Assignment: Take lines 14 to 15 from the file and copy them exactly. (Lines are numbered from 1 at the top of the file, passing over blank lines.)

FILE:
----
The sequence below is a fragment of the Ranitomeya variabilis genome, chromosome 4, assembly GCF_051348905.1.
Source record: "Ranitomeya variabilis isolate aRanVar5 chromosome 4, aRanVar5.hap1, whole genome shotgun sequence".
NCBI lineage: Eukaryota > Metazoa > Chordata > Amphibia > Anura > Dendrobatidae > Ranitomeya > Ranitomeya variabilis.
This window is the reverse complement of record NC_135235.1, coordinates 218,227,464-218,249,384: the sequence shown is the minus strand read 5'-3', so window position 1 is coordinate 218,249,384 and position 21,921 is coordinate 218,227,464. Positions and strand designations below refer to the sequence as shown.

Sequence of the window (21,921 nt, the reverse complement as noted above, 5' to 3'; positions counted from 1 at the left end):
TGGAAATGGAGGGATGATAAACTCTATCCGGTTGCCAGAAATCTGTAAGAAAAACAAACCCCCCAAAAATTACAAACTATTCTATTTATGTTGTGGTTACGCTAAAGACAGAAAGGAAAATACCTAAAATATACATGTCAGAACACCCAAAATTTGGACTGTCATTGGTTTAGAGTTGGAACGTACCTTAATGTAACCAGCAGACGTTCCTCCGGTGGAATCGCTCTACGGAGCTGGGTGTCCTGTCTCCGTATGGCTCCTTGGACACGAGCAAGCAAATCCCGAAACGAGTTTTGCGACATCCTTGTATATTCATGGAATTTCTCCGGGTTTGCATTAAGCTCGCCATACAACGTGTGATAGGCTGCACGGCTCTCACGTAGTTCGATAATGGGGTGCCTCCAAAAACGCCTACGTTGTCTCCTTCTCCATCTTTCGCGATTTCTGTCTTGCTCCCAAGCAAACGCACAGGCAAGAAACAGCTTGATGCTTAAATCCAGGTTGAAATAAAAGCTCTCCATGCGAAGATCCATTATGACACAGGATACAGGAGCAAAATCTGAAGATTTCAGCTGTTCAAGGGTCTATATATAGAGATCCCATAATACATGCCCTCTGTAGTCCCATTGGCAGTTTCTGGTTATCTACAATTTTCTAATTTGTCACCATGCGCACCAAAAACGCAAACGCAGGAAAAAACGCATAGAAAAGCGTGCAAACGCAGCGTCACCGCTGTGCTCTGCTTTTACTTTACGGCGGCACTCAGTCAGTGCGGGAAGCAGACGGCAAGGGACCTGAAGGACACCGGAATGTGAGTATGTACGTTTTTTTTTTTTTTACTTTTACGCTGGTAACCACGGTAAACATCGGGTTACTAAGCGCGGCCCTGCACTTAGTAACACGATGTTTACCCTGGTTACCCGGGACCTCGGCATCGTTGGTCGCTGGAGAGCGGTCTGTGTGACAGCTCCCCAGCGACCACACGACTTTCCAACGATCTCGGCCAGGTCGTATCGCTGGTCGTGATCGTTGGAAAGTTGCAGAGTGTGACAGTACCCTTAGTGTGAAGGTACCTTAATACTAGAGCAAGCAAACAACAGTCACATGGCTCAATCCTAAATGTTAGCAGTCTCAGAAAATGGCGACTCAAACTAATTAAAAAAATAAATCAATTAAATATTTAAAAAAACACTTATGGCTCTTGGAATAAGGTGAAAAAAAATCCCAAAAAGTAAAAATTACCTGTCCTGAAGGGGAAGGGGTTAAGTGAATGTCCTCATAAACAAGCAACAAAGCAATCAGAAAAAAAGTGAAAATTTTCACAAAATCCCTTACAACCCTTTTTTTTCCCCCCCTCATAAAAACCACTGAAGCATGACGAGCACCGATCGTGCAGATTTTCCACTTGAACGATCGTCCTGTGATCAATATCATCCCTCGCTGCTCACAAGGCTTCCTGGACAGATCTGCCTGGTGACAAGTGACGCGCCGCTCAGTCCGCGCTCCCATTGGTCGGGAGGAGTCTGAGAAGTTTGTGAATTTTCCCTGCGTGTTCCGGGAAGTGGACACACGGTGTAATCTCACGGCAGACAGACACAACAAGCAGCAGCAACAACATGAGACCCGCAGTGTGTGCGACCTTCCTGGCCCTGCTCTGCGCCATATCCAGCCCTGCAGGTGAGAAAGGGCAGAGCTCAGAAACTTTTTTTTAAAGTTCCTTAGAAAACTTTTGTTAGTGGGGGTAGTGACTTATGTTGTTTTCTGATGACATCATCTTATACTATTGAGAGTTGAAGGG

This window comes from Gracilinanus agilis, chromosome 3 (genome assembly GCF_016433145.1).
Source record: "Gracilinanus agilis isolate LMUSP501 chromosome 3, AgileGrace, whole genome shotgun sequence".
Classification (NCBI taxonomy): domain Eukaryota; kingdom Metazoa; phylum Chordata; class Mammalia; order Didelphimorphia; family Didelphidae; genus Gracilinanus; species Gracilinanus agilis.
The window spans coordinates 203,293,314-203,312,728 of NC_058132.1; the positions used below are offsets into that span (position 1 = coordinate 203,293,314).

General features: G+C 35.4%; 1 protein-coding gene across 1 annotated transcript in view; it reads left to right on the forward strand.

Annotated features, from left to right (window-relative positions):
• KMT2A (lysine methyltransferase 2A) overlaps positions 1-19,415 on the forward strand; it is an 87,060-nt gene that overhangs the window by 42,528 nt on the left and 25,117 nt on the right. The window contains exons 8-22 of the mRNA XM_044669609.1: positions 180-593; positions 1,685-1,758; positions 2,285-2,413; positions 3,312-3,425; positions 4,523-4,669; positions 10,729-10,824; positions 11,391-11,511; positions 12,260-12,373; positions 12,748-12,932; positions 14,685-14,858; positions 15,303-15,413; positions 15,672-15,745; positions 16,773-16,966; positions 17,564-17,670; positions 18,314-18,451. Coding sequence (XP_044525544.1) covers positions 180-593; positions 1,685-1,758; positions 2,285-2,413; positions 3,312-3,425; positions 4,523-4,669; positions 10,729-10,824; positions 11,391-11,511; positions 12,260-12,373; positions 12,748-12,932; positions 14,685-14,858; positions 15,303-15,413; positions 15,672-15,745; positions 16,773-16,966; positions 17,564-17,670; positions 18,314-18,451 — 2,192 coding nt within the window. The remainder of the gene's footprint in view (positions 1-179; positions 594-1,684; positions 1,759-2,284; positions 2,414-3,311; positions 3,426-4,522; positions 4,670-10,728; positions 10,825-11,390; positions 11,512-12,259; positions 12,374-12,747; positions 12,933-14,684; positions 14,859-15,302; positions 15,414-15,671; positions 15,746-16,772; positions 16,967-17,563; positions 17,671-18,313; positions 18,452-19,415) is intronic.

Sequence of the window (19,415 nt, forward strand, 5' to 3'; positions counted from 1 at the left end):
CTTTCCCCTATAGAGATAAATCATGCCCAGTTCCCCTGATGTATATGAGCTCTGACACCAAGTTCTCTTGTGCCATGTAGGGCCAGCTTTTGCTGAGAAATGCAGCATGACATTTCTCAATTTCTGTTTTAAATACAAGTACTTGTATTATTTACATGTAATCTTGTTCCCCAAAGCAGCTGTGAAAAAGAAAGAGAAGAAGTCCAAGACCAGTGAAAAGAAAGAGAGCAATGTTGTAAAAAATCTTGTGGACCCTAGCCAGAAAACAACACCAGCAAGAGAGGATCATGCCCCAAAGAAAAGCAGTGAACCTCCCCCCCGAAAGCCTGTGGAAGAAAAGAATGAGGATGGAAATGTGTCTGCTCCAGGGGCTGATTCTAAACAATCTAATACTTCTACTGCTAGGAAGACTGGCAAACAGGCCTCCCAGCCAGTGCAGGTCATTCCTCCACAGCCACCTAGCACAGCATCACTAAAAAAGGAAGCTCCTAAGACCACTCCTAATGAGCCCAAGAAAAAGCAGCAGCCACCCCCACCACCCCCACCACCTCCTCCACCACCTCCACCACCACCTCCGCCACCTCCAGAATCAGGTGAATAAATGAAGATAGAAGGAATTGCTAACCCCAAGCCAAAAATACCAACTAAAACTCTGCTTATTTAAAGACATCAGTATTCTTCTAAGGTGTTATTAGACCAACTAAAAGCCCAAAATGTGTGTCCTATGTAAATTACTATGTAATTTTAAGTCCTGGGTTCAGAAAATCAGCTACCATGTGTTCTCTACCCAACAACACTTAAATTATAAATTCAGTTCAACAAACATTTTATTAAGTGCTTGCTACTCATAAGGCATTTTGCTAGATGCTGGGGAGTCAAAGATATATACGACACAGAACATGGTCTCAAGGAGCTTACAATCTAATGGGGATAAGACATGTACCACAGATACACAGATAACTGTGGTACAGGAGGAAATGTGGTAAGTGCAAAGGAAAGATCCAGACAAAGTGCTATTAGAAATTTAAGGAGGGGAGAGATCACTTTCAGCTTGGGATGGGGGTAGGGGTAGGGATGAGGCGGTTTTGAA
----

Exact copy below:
Sequence of the window (19,415 nt, forward strand, 5' to 3'; positions counted from 1 at the left end):
CTTTCCCCTATAGAGATAAATCATGCCCAGTTCCCCTGATGTATATGAGCTCTGACACCAAGTTCTCTTGTGCCATGTAGGGCCAGCTTTTGCTGAGAAATGCAGCATGACATTTCTCAATTTCTGTTTTAAATACAAGTACTTGTATTATTTACATGTAATCTTGTTCCCCAAAGCAGCTGTGAAAAAGAAAGAGAAGAAGTCCAAGACCAGTGAAAAGAAAGAGAGCAATGTTGTAAAAAATCTTGTGGACCCTAGCCAGAAAACAACACCAGCAAGAGAGGATCATGCCCCAAAGAAAAGCAGTGAACCTCCCCCCCGAAAGCCTGTGGAAGAAAAGAATGAGGATGGAAATGTGTCTGCTCCAGGGGCTGATTCTAAACAATCTAATACTTCTACTGCTAGGAAGACTGGCAAACAGGCCTCCCAGCCAGTGCAGGTCATTCCTCCACAGCCACCTAGCACAGCATCACTAAAAAAGGAAGCTCCTAAGACCACTCCTAATGAGCCCAAGAAAAAGCAGCAGCCACCCCCACCACCCCCACCACCTCCTCCACCACCTCCACCACCACCTCCGCCACCTCCAGAATCAGGTGAATAAATGAAGATAGAAGGAATTGCTAACCCCAAGCCAAAAATACCAACTAAAACTCTGCTTATTTAAAGACATCAGTATTCTTCTAAGGTGTTATTAGACCAACTAAAAGCCCAAAATGTGTGTCCTATGTAAATTACTATGTAATTTTAAGTCCTGGGTTCAGAAAATCAGCTACCATGTGTTCTCTACCCAACAACACTTAAATTATAAATTCAGTTCAACAAACATTTTATTAAGTGCTTGCTACTCATAAGGCATTTTGCTAGATGCTGGGGAGTCAAAGATATATACGACACAGAACATGGTCTCAAGGAGCTTACAATCTAATGGGGATAAGACATGTACCACAGATACACAGATAACTGTGGTACAGGAGGAAATGTGGTAAGTGCAAAGGAAAGATCCAGACAAAGTGCTATTAGAAATTTAAGGAGGGGAGAGATCACTTTCAGCTTGGGATGGGGGTAGGGGTAGGGATGAGGCGGTTTTGAA